Oil tankers are caught in a traffic jam near the Iraqi port of Basra, causing delays in loading. According to Reuters, around 30 very large crude carriers (VLCCs) are sitting in the Persian Gulf, and the backlog could cost ship owners more than $75,000 per day. Some could be waiting for weeks to reach the port.
Check out this shocking satellite photo of the tanker traffic jam just off the coast of Iraq.
Bahrain and Oman have increased fuel prices significantly as the Gulf states struggle to rein in budget deficits and ease pressure on government coffers ravaged by the decline in oil prices.
The two poorer members of the six-strong Gulf Co-operation Council followed the example of the United Arab Emirates and Saudi Arabia in cutting subsidies and spending while looking at ways to boost non-oil revenues.
Bahrain, which last year ended state subsidies on meat, announced that regular petrol would rise on Tuesday by 56.3 per cent to 0.125 Bahraini dinars (33 US cents) per litre and premium petrol would increase by 60 per cent to BD 0.160.
Oman said it would raise regular petrol by 23 per cent to 0.140 Omani riyals (36 US cents,) premium petrol by a third to OR 0.160 and diesel by 10 per cent to OR 0.160. The Omani price increase comes into effect on January 15 and will be reviewed monthly. The reform, which includes spending cuts, was endorsed by cabinet in Muscat last month.
Bahrain needs around $125 a barrel to balance its budget, while Oman’s fiscal break-even price is around $110 a barrel.
An expert from Italy’s Institute of International Affairs told Sputnik that the removal of sanctions against Iran’s energy exports will have a great impact on the global energy market, and may even alter the nature of OPEC.
Iran’s entry into the global energy market will enable the world’s consumers to reduce their reliance on carbon energy, and transition to supplies of cleaner gas in the drive towards a low-carbon economy, Nicolo Sartori, a Senior Research fellow in the Energy Program at the Istituto Affari Internazionali, told Radio Sputnik on Tuesday.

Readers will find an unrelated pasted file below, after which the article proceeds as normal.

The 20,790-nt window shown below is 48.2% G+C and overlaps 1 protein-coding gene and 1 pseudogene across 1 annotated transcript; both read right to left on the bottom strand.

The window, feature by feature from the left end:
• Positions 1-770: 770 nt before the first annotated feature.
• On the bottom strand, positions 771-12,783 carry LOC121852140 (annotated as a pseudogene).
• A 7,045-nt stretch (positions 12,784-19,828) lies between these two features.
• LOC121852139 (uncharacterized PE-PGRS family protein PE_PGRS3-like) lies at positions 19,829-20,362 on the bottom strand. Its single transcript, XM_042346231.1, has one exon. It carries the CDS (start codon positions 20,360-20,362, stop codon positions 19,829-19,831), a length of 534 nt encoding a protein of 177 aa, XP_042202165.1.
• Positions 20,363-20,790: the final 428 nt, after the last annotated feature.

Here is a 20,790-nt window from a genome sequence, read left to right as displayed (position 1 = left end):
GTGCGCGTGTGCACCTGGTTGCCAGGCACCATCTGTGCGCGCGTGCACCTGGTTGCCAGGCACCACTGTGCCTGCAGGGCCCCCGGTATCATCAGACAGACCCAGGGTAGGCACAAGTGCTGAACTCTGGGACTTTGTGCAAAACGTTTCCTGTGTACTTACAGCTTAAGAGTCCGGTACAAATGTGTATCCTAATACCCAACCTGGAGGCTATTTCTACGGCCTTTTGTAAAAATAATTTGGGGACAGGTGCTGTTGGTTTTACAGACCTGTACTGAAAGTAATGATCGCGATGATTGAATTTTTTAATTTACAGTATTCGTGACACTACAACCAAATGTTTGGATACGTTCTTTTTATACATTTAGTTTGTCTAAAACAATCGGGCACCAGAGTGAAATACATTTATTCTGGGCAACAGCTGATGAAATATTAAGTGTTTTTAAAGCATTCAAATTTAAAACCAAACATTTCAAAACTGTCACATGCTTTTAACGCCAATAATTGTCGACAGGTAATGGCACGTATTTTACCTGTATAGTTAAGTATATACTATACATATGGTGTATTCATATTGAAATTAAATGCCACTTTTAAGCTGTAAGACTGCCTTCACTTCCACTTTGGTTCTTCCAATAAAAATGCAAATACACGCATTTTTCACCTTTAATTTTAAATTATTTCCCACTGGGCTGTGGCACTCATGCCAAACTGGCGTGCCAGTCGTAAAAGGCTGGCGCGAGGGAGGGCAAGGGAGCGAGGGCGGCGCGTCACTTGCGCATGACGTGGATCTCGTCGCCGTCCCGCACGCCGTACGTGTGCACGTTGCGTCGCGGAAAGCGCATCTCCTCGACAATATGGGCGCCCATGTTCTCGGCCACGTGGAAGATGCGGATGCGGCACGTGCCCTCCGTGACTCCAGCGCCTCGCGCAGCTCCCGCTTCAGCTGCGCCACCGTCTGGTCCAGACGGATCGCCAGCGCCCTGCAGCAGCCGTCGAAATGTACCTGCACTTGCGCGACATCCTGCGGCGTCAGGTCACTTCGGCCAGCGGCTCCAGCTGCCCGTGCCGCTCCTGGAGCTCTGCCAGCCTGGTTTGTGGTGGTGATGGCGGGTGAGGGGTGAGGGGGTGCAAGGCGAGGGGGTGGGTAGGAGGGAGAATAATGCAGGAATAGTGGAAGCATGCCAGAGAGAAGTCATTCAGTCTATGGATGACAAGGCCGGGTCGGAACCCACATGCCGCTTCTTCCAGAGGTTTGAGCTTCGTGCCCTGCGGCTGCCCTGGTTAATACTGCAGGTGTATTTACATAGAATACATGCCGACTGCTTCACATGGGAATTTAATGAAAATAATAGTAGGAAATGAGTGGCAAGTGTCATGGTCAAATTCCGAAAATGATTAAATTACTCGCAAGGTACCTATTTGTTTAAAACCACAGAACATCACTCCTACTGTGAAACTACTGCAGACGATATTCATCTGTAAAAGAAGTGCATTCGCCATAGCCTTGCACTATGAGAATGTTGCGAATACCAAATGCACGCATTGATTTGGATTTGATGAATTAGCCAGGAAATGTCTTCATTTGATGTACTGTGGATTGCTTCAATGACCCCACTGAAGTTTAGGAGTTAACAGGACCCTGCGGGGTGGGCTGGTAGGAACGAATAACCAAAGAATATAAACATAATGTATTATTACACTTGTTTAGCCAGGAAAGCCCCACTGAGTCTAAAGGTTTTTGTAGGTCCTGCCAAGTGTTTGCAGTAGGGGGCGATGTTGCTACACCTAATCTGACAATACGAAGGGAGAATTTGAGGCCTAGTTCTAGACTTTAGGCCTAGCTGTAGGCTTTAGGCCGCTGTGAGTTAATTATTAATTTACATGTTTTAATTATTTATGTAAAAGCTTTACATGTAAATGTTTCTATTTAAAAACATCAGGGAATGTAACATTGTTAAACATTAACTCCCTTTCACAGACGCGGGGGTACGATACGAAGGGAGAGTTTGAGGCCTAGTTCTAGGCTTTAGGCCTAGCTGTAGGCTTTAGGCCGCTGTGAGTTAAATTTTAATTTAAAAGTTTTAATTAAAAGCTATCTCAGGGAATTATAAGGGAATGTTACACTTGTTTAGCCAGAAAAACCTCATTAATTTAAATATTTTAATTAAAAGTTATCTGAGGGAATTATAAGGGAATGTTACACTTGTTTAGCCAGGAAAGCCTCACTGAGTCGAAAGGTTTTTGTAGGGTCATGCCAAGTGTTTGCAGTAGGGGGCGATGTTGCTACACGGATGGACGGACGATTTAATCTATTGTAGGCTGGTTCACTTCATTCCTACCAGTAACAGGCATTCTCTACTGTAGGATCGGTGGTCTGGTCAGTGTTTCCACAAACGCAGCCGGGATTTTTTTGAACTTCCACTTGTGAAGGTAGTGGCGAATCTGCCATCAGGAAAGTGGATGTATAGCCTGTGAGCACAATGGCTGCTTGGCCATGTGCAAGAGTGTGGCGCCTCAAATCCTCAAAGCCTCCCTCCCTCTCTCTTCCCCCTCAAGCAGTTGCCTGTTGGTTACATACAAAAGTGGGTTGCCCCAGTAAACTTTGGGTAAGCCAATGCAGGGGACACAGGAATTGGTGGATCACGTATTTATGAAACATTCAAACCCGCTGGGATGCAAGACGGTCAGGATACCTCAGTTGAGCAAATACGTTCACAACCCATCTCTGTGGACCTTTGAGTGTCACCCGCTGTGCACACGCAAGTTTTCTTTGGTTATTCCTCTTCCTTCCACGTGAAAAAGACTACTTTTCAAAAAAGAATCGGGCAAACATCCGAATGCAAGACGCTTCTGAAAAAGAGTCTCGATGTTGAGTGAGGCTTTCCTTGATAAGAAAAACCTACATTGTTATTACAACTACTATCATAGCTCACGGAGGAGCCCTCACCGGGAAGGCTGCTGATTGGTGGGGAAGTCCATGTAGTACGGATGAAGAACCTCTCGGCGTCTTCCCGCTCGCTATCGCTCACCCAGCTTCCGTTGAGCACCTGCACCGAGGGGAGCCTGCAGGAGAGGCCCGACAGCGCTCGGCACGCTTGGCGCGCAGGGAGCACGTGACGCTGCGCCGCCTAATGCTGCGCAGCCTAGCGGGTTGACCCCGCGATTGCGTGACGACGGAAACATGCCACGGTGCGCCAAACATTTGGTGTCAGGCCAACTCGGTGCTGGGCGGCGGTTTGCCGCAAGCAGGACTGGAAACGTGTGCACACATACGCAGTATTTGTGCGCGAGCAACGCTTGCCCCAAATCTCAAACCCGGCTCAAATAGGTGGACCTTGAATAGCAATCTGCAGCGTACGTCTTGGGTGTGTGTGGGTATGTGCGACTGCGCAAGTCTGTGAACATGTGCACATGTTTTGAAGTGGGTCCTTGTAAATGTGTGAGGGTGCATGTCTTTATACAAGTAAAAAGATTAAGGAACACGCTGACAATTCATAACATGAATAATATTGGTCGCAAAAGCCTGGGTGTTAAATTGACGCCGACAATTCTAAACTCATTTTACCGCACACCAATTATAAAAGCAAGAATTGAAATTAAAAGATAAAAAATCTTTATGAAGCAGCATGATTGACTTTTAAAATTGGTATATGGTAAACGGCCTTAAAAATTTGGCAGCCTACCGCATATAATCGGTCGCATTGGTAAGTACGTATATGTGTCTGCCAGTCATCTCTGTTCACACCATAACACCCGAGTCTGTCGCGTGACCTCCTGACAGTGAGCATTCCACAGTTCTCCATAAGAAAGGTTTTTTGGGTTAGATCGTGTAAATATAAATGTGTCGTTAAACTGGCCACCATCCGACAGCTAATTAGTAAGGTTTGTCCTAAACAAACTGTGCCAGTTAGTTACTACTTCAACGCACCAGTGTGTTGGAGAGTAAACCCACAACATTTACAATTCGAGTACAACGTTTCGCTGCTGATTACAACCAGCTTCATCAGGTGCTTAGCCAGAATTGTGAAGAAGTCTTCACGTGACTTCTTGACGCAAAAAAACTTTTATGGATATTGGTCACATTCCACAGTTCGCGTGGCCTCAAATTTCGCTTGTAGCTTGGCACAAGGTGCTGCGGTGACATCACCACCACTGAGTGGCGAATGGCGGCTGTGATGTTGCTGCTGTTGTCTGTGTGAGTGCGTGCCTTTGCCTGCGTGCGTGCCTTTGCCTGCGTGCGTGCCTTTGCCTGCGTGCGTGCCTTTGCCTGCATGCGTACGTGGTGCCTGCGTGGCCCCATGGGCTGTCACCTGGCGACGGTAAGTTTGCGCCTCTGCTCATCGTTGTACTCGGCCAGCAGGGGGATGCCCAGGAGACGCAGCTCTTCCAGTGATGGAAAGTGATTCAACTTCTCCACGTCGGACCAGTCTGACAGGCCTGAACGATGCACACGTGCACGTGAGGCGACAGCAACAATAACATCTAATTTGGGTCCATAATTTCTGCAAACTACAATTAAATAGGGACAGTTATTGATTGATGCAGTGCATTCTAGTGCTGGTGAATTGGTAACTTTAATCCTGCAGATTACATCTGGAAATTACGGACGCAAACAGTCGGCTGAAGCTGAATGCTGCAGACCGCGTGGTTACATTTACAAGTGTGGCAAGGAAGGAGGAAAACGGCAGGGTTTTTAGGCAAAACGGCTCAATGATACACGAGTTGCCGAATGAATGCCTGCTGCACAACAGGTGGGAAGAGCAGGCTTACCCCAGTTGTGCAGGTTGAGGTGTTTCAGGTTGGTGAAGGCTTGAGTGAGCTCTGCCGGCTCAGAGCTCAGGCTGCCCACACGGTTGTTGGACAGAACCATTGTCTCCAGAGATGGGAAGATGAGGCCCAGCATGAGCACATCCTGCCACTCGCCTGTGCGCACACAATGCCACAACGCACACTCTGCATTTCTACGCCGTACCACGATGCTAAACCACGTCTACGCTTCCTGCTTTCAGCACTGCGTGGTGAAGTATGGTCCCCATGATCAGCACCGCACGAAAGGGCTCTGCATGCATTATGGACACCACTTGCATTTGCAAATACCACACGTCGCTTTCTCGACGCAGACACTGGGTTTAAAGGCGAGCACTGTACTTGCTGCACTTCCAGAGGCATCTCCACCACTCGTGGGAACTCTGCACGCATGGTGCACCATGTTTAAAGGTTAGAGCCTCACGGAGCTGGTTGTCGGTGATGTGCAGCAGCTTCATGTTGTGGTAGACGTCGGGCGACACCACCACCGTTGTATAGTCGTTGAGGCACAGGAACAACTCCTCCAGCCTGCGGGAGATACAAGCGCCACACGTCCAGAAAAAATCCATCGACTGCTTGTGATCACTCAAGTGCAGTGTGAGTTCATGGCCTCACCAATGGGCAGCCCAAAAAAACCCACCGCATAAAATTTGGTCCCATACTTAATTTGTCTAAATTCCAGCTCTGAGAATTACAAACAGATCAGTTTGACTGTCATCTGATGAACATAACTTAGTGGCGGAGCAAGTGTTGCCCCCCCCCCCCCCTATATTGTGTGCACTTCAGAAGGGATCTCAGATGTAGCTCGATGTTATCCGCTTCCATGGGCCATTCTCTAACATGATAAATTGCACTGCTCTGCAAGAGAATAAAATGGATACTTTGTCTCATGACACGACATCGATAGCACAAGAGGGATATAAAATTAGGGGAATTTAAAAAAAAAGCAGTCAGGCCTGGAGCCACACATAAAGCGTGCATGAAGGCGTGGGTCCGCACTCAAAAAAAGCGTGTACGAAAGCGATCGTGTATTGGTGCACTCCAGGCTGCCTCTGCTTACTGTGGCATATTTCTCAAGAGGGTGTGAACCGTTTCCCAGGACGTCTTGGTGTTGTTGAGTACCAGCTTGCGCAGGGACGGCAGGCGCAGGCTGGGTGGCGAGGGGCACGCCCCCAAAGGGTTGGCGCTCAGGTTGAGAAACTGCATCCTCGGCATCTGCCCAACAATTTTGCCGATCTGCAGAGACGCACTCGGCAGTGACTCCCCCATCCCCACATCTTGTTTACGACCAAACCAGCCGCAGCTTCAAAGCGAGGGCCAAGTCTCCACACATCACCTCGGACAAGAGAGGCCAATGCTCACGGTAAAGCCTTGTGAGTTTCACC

Russia and Iran are the two countries in the world with the most gas resources, and their cooperation in tapping into those resources will be an important step towards meeting the world’s energy needs after sanctions are fully lifted, said Sartori.
“Getting closer will be very important for Russia, first of all to be a partner in some of Iran’s projects, in particular in LNG, where Russia is not as strong as it could be, and where Iran is expected to become very strong.”
“To an extent, the two countries are quite complementary in terms of exports. Russia is a pipeline-oriented country, looking to its west, to Europe. Iran is going to possibly become an LNG country, looking eastward, to Asia, and possibly competing with the Qataris,” said Sartori, who expects Russia to remain Europe’s key energy supplier.
Some great lines in this piece on the glut of oil weighing on price
A massive supply glut has caused global oil prices to crash this year
“floating storage” of crude oil soared to nearly triple the normal level last week, according to ClipperData
It’s a “super tanker traffic jam”
Epic oil glut
Smith first noticed the maritime congestion popping up a month ago off the coast of Singapore. And then ClipperData discovered a similar phenomenon off China and even the Arabian Gulf. “There just appears to be more oil than can be dealt with. They haven’t got anywhere to put it”
Ratings agency Moody’s is the latest to warn that the huge decline in oil prices, and weak prospects for a serious recovery, are set to pinch the finances of Gulf states hard, potentially damaging the countries’ credit profiles.
Bahrain, Kuwait, Oman, Qatar, Saudi Arabia and the UAE, (collectively, the Gulf Cooperation Council) ran an aggregate fiscal surplus equivalent to 9 per cent of GDP from 2010 to 2014, Moody’s says. That is set to flip into a deficit close to 10 per cent in 2015 to 2016, it thinks.
Says Steffen Dyck, an analyst at Moody’s:
We expect that the impact of lower hydrocarbon revenues on GCC public finances will spur policy adjustments in 2016. These could include reductions in subsidy spending and measures to broaden the non-oil revenue base.
Brent crude, which now trades at $48.90 per barrel, is set to average $55 per barrel this year, $53 next year, and $60 in 2017, Moody’s analysts reckon. That’s well below previous forecasts of $65 in 2016 and $80 in the following year.